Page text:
Over at OpenMarket.org, Iain Murray observes:
The bailout bill is now law, but it does little or nothing to solve the problems government created.
Forgive me, Mr. Murray, but I shall now use your statement as reason to mount a hobbyhorse of my own: the difference between law and legislation.
To my old-fashioned (or perhaps scientific) mind, a law is something natural: Newton's law of universal gravitation, the law of conservation of energy, Gresham's law, Say's Law, Boyle's law -- you get the picture.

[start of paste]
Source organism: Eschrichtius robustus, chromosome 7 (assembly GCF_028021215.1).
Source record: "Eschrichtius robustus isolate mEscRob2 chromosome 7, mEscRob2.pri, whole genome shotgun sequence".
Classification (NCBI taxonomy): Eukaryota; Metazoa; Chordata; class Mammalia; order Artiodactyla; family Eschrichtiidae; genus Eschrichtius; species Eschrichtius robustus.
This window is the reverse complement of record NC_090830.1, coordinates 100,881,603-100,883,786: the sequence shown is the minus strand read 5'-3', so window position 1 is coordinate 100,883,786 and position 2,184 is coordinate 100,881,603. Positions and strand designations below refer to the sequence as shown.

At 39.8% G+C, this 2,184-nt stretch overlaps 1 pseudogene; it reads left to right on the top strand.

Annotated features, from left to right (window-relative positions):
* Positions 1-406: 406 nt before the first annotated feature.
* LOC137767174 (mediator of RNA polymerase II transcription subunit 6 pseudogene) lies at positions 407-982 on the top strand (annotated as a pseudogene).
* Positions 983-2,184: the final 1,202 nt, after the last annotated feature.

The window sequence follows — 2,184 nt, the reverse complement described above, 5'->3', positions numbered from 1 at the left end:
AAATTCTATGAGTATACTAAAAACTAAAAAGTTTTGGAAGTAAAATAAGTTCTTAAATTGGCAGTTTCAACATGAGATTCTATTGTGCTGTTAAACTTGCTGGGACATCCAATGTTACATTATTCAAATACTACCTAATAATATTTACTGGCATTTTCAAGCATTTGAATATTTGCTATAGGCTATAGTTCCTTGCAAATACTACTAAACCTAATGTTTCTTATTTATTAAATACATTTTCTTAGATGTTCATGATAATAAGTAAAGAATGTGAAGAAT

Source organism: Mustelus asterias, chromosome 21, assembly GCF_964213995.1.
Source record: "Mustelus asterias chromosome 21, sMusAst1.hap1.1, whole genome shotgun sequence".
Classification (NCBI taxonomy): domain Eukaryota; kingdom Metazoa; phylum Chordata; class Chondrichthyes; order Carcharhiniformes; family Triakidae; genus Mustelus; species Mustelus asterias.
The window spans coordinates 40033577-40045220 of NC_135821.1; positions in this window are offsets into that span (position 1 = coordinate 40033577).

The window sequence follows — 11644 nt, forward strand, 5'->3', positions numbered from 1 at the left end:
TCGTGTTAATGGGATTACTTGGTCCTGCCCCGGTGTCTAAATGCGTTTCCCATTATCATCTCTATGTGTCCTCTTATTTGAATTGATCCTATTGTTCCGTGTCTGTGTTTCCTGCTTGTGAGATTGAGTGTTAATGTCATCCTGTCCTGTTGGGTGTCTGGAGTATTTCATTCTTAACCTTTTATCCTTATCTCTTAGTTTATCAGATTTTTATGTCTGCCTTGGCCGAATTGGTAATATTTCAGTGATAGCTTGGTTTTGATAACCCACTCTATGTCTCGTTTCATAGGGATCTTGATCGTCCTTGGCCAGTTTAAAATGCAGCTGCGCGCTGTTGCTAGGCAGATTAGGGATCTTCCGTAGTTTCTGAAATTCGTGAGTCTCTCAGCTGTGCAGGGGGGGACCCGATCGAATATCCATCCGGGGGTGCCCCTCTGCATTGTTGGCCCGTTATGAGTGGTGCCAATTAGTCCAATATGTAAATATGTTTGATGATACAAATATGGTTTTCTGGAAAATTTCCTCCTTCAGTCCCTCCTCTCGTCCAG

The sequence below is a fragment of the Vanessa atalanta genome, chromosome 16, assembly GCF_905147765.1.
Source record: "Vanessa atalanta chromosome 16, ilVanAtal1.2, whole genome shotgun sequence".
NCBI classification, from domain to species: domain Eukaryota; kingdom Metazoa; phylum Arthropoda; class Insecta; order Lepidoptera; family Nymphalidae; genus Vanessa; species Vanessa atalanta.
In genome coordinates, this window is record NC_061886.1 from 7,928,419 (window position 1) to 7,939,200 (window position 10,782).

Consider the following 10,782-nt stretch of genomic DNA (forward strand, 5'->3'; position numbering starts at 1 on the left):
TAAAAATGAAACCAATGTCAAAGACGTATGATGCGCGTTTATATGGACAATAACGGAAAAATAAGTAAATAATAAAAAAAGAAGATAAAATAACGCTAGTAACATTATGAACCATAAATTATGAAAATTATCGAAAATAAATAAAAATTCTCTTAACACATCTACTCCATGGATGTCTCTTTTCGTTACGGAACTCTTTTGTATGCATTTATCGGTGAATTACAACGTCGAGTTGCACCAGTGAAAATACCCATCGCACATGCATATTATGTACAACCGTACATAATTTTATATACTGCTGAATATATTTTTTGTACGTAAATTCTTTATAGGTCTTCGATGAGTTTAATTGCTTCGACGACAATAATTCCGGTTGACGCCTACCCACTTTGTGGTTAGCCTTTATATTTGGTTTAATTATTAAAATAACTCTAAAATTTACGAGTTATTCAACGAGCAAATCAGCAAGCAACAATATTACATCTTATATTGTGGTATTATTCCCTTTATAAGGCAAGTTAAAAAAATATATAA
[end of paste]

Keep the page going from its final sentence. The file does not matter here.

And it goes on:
By contrast, legislation is something man-made, something imposed, something unnatural, something that those in power attempt to dictate through fiat, command, decree, proclamation, edict, ukase, mandate, or some other form of coercion. The word "legislation" means at root "the enactment of a law", "the making of a law" -- in other words, asserting that something man-made has the force of something natural.
Call me recalcitrant, but I prefer to say that Congresscritters and other such imposters promulgate legislation, not laws.
Peter Saint-Andre > Journal